Nearly three million people worldwide suffer from multiple sclerosis (MS). Some scientists believe that they have discovered the cause of this incurable disease. They think it’s a virus that we can almost all catch. But what does this mean for the treatment and prevention of MS?
Our brains are like an “orchestra” of electrical activity. Billions of “individuals”, neurons, produce minute electrical signals. When they come together, the resulting symphony is who we are, our thoughts, our emotions, our control over our bodies, and how we experience the world around us.
But in multiple sclerosis, there’s a saboteur at work. Our immune system turns against neurons and they can no longer play in tune. The result can be devastating.
What triggers the immune system to act in this way has been a long and controversial mystery, but studies published this year have convincingly pointed to the Epstein-Barr virus (EBV).
“It is very strong evidence that this virus may be the cause of MS,” Professor Gavin Giovannini of Queen Mary University of London told the BBC.
The Epstein-Barr virus is so common that almost all of us can expect to have it in our lifetime. Most of us won’t even notice, but the virus is notorious for the “kissing disease,” which is also known as glandular fever or mononucleosis.
EBV has been on the list of suspected MS for decades, but definitive proof is hard to come by because the virus is so common and multiple sclerosis is rare.
Crucial evidence came from the US Army, which takes blood samples from soldiers every two years. The samples are kept in the refrigerators of the Department of Defense’s serum and turned out to be a goldmine for researchers.
A team from Harvard University analyzed samples from 10 million people to establish the link between EBV and multiple sclerosis.
The study, published in Science, found that 955 people were diagnosed with multiple sclerosis and, using regular blood samples, were able to trace the course of the disease.
“Individuals who have not had the Epstein-Barr virus never develop multiple sclerosis,” says Alberto Acchirio of Harvard University.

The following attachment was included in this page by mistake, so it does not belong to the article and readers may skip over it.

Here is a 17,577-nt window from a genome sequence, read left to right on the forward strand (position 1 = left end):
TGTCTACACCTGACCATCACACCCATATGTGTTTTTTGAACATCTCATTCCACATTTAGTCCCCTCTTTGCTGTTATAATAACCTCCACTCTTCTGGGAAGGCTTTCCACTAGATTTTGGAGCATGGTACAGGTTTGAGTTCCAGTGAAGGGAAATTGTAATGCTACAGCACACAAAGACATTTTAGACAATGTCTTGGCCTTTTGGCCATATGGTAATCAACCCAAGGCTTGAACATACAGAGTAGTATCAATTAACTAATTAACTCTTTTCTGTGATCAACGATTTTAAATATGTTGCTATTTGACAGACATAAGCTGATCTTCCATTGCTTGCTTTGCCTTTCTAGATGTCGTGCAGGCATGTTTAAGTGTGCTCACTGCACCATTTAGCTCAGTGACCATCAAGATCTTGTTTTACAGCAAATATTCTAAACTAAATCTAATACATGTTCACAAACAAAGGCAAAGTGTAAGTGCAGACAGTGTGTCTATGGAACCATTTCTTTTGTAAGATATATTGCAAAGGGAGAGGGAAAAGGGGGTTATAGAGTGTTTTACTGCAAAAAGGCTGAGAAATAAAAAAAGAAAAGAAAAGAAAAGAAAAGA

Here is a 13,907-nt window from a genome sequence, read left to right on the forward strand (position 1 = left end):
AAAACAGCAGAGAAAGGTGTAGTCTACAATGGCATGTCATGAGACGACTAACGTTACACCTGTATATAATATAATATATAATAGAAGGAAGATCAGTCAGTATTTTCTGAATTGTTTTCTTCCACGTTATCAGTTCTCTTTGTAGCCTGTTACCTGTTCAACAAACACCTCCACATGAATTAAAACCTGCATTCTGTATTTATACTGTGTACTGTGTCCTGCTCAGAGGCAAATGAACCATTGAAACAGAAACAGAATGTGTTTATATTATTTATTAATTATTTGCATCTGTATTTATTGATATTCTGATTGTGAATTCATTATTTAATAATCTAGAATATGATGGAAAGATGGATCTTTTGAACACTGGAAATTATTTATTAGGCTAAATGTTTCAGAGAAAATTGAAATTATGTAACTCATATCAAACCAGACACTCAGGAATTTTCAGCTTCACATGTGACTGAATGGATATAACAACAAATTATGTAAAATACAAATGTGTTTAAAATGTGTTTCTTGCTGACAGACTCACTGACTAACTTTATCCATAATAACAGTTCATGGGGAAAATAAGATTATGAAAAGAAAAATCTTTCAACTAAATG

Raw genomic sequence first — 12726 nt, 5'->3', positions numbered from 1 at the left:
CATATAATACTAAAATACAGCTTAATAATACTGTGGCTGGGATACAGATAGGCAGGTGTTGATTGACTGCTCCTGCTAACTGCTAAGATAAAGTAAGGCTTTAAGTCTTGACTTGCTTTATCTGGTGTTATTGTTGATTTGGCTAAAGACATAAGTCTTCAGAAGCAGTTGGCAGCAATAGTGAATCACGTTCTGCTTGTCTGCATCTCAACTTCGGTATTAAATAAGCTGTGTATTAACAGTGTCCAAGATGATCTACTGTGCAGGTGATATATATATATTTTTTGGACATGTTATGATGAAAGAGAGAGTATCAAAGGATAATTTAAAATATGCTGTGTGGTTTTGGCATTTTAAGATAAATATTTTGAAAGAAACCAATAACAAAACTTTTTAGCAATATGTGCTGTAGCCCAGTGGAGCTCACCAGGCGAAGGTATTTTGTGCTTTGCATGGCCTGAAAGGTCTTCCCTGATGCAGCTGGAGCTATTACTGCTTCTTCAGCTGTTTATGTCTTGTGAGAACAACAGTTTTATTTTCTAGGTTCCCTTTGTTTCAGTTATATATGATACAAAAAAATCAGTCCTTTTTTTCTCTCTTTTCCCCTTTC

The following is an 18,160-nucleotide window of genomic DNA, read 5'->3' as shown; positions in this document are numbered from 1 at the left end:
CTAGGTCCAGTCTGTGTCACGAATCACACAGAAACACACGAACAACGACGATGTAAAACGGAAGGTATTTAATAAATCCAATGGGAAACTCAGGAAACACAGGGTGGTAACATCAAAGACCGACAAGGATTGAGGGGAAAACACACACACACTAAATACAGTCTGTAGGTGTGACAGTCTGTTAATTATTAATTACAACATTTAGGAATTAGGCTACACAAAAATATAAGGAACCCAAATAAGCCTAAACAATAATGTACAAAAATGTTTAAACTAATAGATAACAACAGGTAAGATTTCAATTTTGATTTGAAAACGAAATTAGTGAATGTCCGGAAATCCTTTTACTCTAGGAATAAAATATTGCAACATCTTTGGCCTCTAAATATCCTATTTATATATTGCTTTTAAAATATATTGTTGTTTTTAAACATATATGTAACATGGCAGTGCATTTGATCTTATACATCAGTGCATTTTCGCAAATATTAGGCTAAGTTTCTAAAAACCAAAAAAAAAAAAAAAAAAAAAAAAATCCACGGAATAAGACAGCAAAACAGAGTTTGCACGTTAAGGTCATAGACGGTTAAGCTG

“Only after infection with the Epstein-Barr virus increases the risk of developing multiple sclerosis by more than 30 times.”
The team checked for other infections, such as cytomegalovirus, but only EBV had a clear link to the neurodegenerative disease.
Some soldiers have contracted the virus. Signs of brain damage – called neuropeptides, which are essentially the remains of damaged brain cells – began to appear in the blood. They were diagnosed with MS about five years after the injury.
Ascherio says the study is the “first” convincing evidence that EBV causes disease. He said it was “very common” for viruses to infect many people but only cause serious complications in a few. For example, in the world before vaccinations, “almost every child” had polio, but one in 400 did.
But how do you make sure?
To prove that the virus plays a critical role in the disease, it is necessary to do a study that can prevent people from contracting EBV — and see if that prevents multiple sclerosis.
Currently, research is underway to detect what the virus does inside the body.
If we focus on a single neuron – just an instrument in the brain’s orchestra – it is coated with a fatty layer of insulation called the myelin sheath. It is this fatty layer that allows electrical signals to reach neurons at a speed of 100 meters per second. But in multiple sclerosis, the immune system attacks myelin, disrupting electrical messages and damaging nerve cells.